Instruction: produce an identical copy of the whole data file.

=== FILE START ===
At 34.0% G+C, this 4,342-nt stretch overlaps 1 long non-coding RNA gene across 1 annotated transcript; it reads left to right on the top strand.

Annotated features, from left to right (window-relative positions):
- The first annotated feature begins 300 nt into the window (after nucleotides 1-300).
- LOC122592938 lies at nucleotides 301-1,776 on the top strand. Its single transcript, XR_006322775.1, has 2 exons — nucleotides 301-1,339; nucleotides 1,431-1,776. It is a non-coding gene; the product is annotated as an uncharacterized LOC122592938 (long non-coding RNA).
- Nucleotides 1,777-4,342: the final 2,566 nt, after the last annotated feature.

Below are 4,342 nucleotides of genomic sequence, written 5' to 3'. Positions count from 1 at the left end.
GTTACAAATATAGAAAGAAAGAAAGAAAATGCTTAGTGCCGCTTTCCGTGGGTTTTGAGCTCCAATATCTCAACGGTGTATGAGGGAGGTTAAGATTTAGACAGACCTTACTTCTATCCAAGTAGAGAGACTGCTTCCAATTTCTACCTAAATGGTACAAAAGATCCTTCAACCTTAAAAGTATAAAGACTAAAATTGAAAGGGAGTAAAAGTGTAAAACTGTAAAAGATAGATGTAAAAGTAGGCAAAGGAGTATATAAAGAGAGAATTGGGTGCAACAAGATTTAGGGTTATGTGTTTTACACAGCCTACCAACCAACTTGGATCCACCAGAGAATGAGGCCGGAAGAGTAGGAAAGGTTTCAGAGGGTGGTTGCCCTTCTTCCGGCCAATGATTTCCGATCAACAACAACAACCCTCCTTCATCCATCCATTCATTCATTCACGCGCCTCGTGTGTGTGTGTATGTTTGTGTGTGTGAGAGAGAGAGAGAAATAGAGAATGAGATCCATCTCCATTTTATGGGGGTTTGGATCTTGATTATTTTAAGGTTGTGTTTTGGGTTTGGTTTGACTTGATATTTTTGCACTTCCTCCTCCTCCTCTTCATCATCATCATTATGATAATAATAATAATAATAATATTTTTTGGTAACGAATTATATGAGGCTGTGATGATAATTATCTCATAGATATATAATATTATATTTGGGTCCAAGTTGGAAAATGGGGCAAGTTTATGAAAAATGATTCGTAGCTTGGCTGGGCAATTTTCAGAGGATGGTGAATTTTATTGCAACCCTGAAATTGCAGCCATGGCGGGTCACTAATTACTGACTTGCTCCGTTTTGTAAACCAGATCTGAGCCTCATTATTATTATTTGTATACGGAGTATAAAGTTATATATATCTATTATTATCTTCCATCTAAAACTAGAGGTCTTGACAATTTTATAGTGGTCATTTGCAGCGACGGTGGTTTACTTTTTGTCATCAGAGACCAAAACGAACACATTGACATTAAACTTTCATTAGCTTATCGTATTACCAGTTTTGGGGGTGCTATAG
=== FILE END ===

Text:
At 34.0% G+C, this 4,342-nt stretch overlaps 1 long non-coding RNA gene across 1 annotated transcript; it reads left to right on the top strand.

Annotated features, from left to right (window-relative positions):
- The first annotated feature begins 300 nt into the window (after nucleotides 1-300).
- LOC122592938 lies at nucleotides 301-1,776 on the top strand. Its single transcript, XR_006322775.1, has 2 exons — nucleotides 301-1,339; nucleotides 1,431-1,776. It is a non-coding gene; the product is annotated as an uncharacterized LOC122592938 (long non-coding RNA).
- Nucleotides 1,777-4,342: the final 2,566 nt, after the last annotated feature.

Below are 4,342 nucleotides of genomic sequence, written 5' to 3'. Positions count from 1 at the left end.
GTTACAAATATAGAAAGAAAGAAAGAAAATGCTTAGTGCCGCTTTCCGTGGGTTTTGAGCTCCAATATCTCAACGGTGTATGAGGGAGGTTAAGATTTAGACAGACCTTACTTCTATCCAAGTAGAGAGACTGCTTCCAATTTCTACCTAAATGGTACAAAAGATCCTTCAACCTTAAAAGTATAAAGACTAAAATTGAAAGGGAGTAAAAGTGTAAAACTGTAAAAGATAGATGTAAAAGTAGGCAAAGGAGTATATAAAGAGAGAATTGGGTGCAACAAGATTTAGGGTTATGTGTTTTACACAGCCTACCAACCAACTTGGATCCACCAGAGAATGAGGCCGGAAGAGTAGGAAAGGTTTCAGAGGGTGGTTGCCCTTCTTCCGGCCAATGATTTCCGATCAACAACAACAACCCTCCTTCATCCATCCATTCATTCATTCACGCGCCTCGTGTGTGTGTGTATGTTTGTGTGTGTGAGAGAGAGAGAGAAATAGAGAATGAGATCCATCTCCATTTTATGGGGGTTTGGATCTTGATTATTTTAAGGTTGTGTTTTGGGTTTGGTTTGACTTGATATTTTTGCACTTCCTCCTCCTCCTCTTCATCATCATCATTATGATAATAATAATAATAATAATATTTTTTGGTAACGAATTATATGAGGCTGTGATGATAATTATCTCATAGATATATAATATTATATTTGGGTCCAAGTTGGAAAATGGGGCAAGTTTATGAAAAATGATTCGTAGCTTGGCTGGGCAATTTTCAGAGGATGGTGAATTTTATTGCAACCCTGAAATTGCAGCCATGGCGGGTCACTAATTACTGACTTGCTCCGTTTTGTAAACCAGATCTGAGCCTCATTATTATTATTTGTATACGGAGTATAAAGTTATATATATCTATTATTATCTTCCATCTAAAACTAGAGGTCTTGACAATTTTATAGTGGTCATTTGCAGCGACGGTGGTTTACTTTTTGTCATCAGAGACCAAAACGAACACATTGACATTAAACTTTCATTAGCTTATCGTATTACCAGTTTTGGGGGTGCTATAG